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Posted by : Jonny Brighton Tuesday, 26 November 2013



For those that don't know, a filibuster is a device used in the senate (congress) in the US that allows members to delay or completely block bills from being voted on (and therefore passed). Members can stand up and speak for as long as they please on any topic they wish, often reading from books or the likes, in order to take up debate time and stretch beyond the time limit of a bill.


Or at least they could do.


Thursday saw a momentous change in the ruling of the filibuster. Previously, 60/100 (or two thirds of) senators would have to vote for a speaker to stop talking (known as cloture). However under yesterday's ruling, only 51 senators (a majority) are needed to bring about cloture, thus making it slightly easier to stop a filibuster, as well as decreasing it's usage in the first place. (The Democrats have 55 senators, therefore any republican interference can be easily stopped).


This has already caused much debate, as many Americans are pro the idea of limited government, with checks and balances both ways. Filibustering supposedly stopped government from being too powerful.


Ironic, considering the distress and discontent caused by the recent government shutdown - a direct symptom of such a gridlock-inducing governmental structure.


But where did the filibuster even come from? Let's look at the history of it:


1806 - senate removed the right to 'remove previous question', thus leaving the potential for filibustering as there was no other way to block a bill.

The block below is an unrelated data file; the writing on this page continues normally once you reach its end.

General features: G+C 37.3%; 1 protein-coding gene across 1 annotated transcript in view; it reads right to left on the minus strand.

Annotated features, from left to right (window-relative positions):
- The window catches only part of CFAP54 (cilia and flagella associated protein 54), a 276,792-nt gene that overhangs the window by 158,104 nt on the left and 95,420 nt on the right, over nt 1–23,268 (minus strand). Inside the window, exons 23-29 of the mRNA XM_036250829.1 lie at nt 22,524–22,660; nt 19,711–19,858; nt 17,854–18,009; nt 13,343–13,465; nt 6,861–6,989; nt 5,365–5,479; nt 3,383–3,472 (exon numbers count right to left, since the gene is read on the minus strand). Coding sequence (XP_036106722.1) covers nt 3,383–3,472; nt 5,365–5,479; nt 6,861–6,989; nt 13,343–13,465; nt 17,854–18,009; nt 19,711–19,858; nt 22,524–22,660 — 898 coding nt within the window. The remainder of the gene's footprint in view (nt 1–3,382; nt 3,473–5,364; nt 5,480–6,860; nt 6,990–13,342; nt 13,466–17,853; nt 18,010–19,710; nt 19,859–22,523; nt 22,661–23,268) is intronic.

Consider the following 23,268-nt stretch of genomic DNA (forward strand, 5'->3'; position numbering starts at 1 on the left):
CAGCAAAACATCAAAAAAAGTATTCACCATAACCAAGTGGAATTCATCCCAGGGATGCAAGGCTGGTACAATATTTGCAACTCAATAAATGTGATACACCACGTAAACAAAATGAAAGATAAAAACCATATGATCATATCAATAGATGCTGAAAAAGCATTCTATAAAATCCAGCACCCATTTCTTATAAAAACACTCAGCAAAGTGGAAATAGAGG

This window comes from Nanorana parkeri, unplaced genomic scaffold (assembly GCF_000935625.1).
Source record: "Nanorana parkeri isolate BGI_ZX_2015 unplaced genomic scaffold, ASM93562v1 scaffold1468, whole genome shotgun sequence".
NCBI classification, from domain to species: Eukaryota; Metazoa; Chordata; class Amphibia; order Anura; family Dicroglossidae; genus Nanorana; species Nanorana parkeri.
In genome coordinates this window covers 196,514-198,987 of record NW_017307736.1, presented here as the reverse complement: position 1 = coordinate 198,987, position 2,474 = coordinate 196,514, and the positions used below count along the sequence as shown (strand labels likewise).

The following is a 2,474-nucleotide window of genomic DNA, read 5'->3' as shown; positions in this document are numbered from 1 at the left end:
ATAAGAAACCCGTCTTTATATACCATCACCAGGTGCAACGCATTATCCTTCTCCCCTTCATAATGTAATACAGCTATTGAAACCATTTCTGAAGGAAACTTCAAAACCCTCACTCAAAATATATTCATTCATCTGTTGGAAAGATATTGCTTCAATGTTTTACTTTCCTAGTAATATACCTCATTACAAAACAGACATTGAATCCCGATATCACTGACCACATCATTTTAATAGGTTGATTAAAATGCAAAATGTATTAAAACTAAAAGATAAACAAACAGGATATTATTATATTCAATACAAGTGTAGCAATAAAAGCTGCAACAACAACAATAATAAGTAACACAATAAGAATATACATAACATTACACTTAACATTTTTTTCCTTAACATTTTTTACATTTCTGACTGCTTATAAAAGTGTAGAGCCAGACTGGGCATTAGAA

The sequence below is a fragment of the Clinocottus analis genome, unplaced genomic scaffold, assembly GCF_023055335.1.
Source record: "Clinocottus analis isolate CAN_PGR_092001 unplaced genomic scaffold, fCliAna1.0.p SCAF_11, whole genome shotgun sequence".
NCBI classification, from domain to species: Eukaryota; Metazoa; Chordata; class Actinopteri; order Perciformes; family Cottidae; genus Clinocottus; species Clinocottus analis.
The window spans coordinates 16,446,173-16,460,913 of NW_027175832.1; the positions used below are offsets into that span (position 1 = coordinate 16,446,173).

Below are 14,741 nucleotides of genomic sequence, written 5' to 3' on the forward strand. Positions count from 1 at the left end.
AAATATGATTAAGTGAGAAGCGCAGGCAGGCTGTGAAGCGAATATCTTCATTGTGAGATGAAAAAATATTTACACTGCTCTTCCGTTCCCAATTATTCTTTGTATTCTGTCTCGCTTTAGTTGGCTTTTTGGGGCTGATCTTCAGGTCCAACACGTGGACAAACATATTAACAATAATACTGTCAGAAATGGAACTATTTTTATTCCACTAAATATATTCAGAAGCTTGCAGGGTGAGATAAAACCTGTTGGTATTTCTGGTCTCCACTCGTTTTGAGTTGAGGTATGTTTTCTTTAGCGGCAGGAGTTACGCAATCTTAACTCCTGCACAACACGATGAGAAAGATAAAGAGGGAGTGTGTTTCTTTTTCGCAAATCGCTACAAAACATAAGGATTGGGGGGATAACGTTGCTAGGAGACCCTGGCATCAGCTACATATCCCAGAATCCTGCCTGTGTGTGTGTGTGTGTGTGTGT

The filibuster remained only theoretical until...


1837 - the first filibuster.


1841 - filibuster is used against Henry Clay as a threat - Clay backs down.


1917 - Cloture adopted - Democrats pass a bill on cloture after Republicans filibuster a bill that would have allowed weaponry on merchant ships to defend against submarines.


1946 - southern senators block a bill that would have removed discrimination from the workplace (Fair Employment Practices Committee)


1949 - rules on cloture changed so that a filibuster could only be stopped if 2/3 of all the senators vote.


1957 - 24 hour filibuster on civil rights by Strom Thurmond (the bill still passed)


1959 - cloture rules return to 2/3 majority


1970s - rule introduced to allow more than one bill being voted on - 'tracking' and 'two track' system


1975 - cloture rules change to 3/5 majority (usually 60 senators) and post-cloture filibustering eliminated.


2013 - cloture changed to a majority (51/100 senators)


So is the filibuster change a good or bad thing?


I'm not going to write a full length, two sided essay about it, but from my perspective it's a strong step in the right direction for American politics on the whole. 


As previously stated, the reason people oppose it is because it speeds up government, and can increase the power of the more powerful party in congress (especially if that party holds presidency too). People worry that it may cause an elective dictatorship - which America arguably already has, so I somehow don't think they need to start waving their guns around quite yet.


I personally believe it will be perfect for US politics as it will increase the efficiency of government. In theory, debating on bills will be kept on track, and real progress can be made with the two main parties working alongside/against each other, without deviating into readings of Dr. Seuss and recipe books. What kind of government can run smoothly when the majority of time is taken up by (often fruitless) attempts to stop legislation being passed, often seemingly out of spite and contempt for the other party and not the actual legislation?


Maybe the government won't shut down next time they disagree on something, and instead they'll just work it out without petty, time-wasting tactics. 


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